Blog Archive

Wednesday, June 24, 2015

THE CFPB AND SELLER OR PRIVATE FINANCING: PROCEED WITH CAUTION


If you have not progressed sufficiently through your summer reading assignment of the regulations of the CFPB, permit me to share this nugget. We all have clients that do favors for friends and business associates and lend them mortgage money to allow their friends and associates to get past a speed bump in their lives. You probably already know that drafting loan documents with an interest rate greater than the state usury rate of 20% you can be charged with participating in a crime; but there are also civil and criminal penalties if you participate in the preparation of loan documents that do not comply with the voluminous and very complicated rules of the CFPB. By way of illustration, unless your client is a properly registered loan originator, your client cannot provide seller financing unless he/she is exempt in accordance with the rules.

Section 1026.36 (a) (4), which pertains to seller financing of up to three properties per year, states:

“(4) Seller financers; three properties. A person (as defined in §1026.2(a)(22)) that meets all of the following criteria is not a loan originator under paragraph (a)(1) of this section:

(i) The person provides seller financing for the sale of three or fewer properties in any 12-month period to purchasers of such properties, each of which is owned by the person and serves as security for the financing.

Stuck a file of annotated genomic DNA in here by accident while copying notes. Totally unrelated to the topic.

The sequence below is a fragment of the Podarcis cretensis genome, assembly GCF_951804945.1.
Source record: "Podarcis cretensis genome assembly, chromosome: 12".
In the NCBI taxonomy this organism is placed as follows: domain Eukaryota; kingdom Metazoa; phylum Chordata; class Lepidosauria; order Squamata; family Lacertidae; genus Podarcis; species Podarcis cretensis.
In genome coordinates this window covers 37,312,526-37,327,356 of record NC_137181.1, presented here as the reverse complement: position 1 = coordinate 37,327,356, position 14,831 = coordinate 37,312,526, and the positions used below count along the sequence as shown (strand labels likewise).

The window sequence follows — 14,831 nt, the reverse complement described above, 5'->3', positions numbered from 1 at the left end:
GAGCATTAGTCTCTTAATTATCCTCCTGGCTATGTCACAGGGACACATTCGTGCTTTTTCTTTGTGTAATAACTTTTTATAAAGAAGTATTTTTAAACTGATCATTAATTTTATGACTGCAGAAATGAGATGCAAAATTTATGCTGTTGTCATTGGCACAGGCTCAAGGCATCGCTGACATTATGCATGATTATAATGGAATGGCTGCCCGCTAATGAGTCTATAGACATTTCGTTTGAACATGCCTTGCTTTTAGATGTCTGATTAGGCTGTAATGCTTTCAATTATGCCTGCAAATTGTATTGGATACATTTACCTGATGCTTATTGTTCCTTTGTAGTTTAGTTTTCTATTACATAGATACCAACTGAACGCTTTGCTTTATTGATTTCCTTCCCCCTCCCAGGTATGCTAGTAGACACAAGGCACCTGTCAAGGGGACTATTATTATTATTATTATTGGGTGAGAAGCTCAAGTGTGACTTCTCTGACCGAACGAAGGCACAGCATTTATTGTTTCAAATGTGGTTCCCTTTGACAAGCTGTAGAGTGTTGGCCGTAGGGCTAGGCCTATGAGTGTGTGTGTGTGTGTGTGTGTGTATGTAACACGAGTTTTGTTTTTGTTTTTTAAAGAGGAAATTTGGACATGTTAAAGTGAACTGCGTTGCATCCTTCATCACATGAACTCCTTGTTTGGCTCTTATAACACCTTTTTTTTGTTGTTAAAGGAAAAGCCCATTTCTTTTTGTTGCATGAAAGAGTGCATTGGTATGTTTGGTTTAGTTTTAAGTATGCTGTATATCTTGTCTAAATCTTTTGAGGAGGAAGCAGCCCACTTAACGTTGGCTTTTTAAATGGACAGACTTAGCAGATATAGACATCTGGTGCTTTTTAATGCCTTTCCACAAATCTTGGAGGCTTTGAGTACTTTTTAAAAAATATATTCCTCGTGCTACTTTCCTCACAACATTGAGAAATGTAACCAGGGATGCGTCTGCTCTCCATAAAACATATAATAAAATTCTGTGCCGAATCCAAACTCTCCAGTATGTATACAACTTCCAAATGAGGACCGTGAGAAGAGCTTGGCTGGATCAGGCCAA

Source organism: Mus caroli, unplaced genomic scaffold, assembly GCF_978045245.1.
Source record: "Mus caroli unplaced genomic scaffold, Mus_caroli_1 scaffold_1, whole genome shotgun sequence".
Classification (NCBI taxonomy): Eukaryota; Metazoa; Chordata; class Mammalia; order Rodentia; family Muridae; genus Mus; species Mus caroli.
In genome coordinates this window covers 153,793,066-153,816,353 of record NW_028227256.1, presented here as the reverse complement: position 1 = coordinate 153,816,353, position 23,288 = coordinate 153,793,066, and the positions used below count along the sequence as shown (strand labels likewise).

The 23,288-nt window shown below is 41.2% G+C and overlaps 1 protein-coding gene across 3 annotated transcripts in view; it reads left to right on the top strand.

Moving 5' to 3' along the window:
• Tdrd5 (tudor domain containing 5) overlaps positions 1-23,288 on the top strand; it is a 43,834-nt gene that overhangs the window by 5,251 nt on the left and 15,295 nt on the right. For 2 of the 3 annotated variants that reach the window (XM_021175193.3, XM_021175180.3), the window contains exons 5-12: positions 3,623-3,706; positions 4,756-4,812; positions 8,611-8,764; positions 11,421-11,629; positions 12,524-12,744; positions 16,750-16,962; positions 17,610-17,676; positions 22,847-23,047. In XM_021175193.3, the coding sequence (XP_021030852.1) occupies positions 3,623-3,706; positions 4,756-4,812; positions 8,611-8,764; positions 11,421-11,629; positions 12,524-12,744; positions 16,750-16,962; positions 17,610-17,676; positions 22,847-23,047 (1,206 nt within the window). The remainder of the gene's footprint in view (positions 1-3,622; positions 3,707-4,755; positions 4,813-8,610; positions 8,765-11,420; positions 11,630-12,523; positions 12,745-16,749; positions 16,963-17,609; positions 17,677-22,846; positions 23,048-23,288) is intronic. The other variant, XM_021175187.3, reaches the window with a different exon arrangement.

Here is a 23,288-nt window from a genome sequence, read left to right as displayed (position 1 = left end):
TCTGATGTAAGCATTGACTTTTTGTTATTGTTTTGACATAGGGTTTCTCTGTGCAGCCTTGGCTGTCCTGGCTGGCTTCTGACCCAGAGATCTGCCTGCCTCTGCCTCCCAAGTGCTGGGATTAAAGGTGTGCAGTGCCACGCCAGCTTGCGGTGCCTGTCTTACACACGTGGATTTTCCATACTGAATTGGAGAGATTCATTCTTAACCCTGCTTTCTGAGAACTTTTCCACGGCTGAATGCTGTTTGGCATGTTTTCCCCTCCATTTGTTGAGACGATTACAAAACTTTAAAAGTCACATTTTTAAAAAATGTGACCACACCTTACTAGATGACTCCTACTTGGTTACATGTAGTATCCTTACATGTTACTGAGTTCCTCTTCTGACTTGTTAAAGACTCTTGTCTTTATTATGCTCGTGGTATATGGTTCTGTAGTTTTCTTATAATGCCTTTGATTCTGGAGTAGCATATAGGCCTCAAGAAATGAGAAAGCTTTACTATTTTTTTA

(ii) The person has not constructed, or acted as a contractor for the construction of, a residence on the property in the ordinary course of business of the person.

(iii) The person provides seller financing that meets the following requirements:

(A) The financing is fully amortizing.

(B) The financing is one that the person determines in good faith the consumer has a reasonable ability to repay.

(C) The financing has a fixed rate or an adjustable rate that is adjustable after five or more years, subject to reasonable annual and lifetime limitations on interest rate increases. If the financing agreement has an adjustable rate, the rate is determined by the addition of a margin to an index rate and is subject to reasonable rate adjustment limitations. The index the adjustable rate is based on is a widely available index such as indices for U.S. Treasury securities or LIBOR.”

Ok, if your client was a contractor he/she cannot take back a note. And, if your client has not properly documented that the borrower has the reasonable ability to repay the mortgage, he/she cannot take back a note.

Section 1026.36 (a) (5), which applies to one seller financing of one property per year, states:

“(5) Seller financers; one property. A natural person, estate, or trust that meets all of the following criteria is not a loan originator under paragraph (a)(1) of this section: